Some call it the “special sauce”; others, “our secret weapon.” They are referring to the fanatical loyalty Princeton’s alumni feel for their university. To many who have earned their degrees here, Princeton will always be “the best damn place of all.”
That line, of course (though the University now omits the expletive), comes from Princeton’s favorite fight song, “Going Back to Nassau Hall,” which celebrates returning to campus, something tens of thousands of alumni did weeks ago for the first in-person Reunions since 2019. As every Tiger knows, there is never an off year. For some, there is barely even an off week.
To get the flavor of Princeton’s secret sauce, spend some time with Jocelyn Goldberg-Schaible ’74, who has been giving back as well as going back for nearly half a century. Just recently, she attended the Princeton Today and Tomorrow Leadership Conference, which paired alumni from her own class and their “child” class of 1999. She also helped organize a Zoom conference that matched medical professionals from ’74 with pre-meds in their “grandchild” class of 2024.
As Goldberg-Schaible exemplifies, being a Princetonian is not just a four-year experience. “You’re in it for life,” she says, “and that family stays as connected as you want it to be.”
“Our Ivy peers are always trying to learn from us,” says Jennifer Daniels ’93, who chaired the Alumni Council from 2017 to 2019 and has served in a host of other capacities, including class officer, Annual Giving participation chair, and head of the Princeton Schools Committee. “At Princeton, we’ve always been open to ideas coming up from alumni and trying to support them, trying to engage in conversation rather than having a top-down approach. That has allowed for some incredible inspiration and innovation, which has, in turn, provided new and meaningful ways for alumni to feel connected to Princeton.”
There has been, most agree, a “Princeton Way” of engaging with alumni that is unique among American universities. “It has been a partnership,” explains Henry Von Kohorn ’66, a former Alumni Council and Schools Committee chair and founder of the Princeton Prize. “Alumni really do have some say in what goes on, and that has played out in a lot of ways, in terms of people working harder, being more loyal, and generating initiatives that wouldn’t get started at other universities.”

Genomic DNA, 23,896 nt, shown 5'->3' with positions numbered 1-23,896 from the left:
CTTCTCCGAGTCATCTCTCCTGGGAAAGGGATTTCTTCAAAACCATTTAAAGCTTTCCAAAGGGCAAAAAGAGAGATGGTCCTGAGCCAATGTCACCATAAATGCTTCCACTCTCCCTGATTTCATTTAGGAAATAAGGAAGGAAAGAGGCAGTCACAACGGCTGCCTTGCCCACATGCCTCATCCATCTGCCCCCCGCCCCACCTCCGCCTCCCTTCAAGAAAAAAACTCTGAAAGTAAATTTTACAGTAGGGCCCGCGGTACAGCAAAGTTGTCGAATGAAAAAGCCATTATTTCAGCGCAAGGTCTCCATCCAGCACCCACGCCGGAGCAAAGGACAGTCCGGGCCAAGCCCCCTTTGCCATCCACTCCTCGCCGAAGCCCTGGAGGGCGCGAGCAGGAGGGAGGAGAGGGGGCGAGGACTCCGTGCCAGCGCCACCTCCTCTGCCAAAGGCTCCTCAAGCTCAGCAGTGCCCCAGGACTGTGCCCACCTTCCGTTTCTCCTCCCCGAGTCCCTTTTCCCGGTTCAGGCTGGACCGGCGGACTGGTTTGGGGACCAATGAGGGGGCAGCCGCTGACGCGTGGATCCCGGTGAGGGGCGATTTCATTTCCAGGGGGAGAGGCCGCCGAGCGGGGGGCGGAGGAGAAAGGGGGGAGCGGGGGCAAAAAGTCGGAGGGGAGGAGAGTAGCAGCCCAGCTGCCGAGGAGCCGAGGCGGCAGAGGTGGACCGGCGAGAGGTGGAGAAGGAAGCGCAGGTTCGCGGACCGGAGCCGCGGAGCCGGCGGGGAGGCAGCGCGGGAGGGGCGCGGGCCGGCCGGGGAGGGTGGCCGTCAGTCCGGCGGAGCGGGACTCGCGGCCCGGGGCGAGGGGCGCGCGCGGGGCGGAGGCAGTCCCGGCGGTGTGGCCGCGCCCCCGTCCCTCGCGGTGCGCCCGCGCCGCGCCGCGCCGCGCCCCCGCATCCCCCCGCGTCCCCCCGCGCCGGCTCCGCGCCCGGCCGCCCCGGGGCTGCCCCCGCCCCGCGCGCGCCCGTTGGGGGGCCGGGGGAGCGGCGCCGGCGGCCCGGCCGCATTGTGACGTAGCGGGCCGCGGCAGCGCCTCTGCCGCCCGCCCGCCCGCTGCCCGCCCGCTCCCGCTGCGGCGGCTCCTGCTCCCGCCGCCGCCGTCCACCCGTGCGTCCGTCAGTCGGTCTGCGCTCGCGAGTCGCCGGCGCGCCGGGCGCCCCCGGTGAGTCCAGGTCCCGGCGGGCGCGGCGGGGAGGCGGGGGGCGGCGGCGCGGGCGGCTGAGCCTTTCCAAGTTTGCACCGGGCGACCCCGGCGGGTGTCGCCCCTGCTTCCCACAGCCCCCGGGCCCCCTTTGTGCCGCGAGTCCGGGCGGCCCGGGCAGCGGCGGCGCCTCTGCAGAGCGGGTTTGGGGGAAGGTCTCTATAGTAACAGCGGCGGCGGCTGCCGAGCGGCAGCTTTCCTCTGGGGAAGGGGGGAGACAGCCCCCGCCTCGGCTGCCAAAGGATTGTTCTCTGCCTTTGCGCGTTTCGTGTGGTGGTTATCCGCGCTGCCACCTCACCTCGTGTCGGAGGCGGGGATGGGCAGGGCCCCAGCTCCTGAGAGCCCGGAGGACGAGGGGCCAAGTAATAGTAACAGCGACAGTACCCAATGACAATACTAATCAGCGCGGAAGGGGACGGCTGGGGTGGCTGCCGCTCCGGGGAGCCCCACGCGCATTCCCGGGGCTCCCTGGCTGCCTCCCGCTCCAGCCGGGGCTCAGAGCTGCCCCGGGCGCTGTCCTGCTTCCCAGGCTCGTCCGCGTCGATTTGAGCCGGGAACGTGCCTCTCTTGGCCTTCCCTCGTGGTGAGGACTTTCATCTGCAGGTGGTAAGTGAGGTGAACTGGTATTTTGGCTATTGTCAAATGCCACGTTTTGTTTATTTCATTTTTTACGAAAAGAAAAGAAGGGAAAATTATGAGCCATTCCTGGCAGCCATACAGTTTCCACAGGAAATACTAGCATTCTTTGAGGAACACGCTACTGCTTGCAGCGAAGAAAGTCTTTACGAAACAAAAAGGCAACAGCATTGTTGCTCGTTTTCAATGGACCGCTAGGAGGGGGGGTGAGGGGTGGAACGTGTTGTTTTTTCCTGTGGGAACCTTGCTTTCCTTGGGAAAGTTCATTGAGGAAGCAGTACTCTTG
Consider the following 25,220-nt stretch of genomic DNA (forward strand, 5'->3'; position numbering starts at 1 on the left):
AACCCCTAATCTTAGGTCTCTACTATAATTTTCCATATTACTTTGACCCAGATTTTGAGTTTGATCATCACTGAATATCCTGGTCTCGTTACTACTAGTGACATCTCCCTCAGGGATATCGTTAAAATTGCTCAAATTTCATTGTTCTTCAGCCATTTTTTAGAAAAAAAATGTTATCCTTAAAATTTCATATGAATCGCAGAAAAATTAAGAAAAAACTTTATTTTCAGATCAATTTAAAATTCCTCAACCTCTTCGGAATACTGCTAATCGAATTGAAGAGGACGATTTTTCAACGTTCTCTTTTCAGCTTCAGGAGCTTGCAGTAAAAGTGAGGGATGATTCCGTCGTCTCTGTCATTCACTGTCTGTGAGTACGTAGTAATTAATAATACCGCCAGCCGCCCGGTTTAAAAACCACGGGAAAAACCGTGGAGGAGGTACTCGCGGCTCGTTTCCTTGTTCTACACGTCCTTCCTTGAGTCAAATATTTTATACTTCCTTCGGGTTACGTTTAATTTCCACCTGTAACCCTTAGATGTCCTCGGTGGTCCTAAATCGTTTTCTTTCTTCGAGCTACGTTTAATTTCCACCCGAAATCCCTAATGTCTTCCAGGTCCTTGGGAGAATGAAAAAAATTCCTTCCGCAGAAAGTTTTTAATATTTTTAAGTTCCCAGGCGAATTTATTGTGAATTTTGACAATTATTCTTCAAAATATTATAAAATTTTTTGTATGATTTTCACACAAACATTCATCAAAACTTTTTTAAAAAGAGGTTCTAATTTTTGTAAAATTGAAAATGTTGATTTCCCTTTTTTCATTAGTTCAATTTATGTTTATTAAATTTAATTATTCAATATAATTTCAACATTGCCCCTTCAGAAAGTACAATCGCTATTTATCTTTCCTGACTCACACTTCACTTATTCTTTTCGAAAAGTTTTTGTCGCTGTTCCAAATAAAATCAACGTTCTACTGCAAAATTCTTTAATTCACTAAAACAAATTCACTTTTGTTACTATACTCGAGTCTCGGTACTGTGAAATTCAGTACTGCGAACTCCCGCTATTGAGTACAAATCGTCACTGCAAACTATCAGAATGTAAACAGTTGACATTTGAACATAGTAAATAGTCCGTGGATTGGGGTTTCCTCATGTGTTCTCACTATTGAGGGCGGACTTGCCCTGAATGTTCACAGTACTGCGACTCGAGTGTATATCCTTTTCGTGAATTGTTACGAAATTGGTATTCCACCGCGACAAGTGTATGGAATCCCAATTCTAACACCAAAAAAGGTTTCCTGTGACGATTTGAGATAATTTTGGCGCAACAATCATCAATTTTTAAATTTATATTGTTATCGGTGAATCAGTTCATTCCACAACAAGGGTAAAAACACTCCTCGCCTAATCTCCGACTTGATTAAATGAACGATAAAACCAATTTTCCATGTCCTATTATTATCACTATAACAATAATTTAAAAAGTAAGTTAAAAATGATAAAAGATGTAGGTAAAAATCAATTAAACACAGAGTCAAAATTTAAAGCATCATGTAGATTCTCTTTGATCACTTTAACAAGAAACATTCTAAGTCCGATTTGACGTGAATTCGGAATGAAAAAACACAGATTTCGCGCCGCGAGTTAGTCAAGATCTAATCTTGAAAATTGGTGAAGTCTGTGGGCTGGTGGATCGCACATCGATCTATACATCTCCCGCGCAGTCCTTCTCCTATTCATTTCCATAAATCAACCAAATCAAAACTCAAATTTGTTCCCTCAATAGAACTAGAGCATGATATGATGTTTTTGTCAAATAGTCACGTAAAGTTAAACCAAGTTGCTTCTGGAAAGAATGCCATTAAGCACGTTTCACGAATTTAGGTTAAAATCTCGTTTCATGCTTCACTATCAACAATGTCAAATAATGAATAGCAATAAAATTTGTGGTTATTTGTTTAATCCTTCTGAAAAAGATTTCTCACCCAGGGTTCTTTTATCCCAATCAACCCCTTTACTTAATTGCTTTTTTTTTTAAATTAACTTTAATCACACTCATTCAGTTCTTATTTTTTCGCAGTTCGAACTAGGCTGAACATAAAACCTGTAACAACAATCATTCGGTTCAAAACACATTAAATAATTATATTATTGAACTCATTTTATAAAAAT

Yet there have been rumblings of discontent over the last several years, sometimes hard to pin down yet distinctly audible. Numerous alumni have expressed concern that the University has become more “corporate” or “bureaucratic” or “lawyerly” as it has gotten larger, that it has become less responsive to alumni and less interested in what they have to say, that alumni are no longer entrusted with the same level of responsibility, and that engagement is taking more of a back seat to big-dollar fundraising.
By many measures, alumni support has never been healthier. Annual Giving brought in more than $68.6 million last year, helping to boost the endowment to a whopping $37.7 billion, and a higher percentage of Princeton’s alumni give back to their alma mater than graduates of any other college. Still, the Annual Giving campaign, which boasted 61.4-percent participation as recently as 2013-14, drew contributions from only 49.6 percent last year. Participation rates by some younger classes are even lower.
Is something going on? In preparing this article, PAW spoke to more than two dozen alums from a wide range of graduating classes and backgrounds to get their views on the University’s relationship with its alumni and how that may be changing. Many spoke on the record, but others asked that their names not be used. Not all were critical. Almost all, in fact, praise many aspects of the University, but they are anxious to ensure that the same close relationship they have enjoyed with Princeton is passed down to future generations.
“At Princeton, we’ve always been open to ideas coming up from alumni and trying to support them, trying to engage in conversation rather than having a top-down approach. That has allowed for some incredible inspiration and innovation, which has, in turn, provided new and meaningful ways for alumni to feel connected to Princeton.” —Jennifer Daniels ’93 Alumni Council chair 2017-19
One thing upon which everyone agrees is that being a Princetonian should be a lifelong journey. That sentiment starts at the top.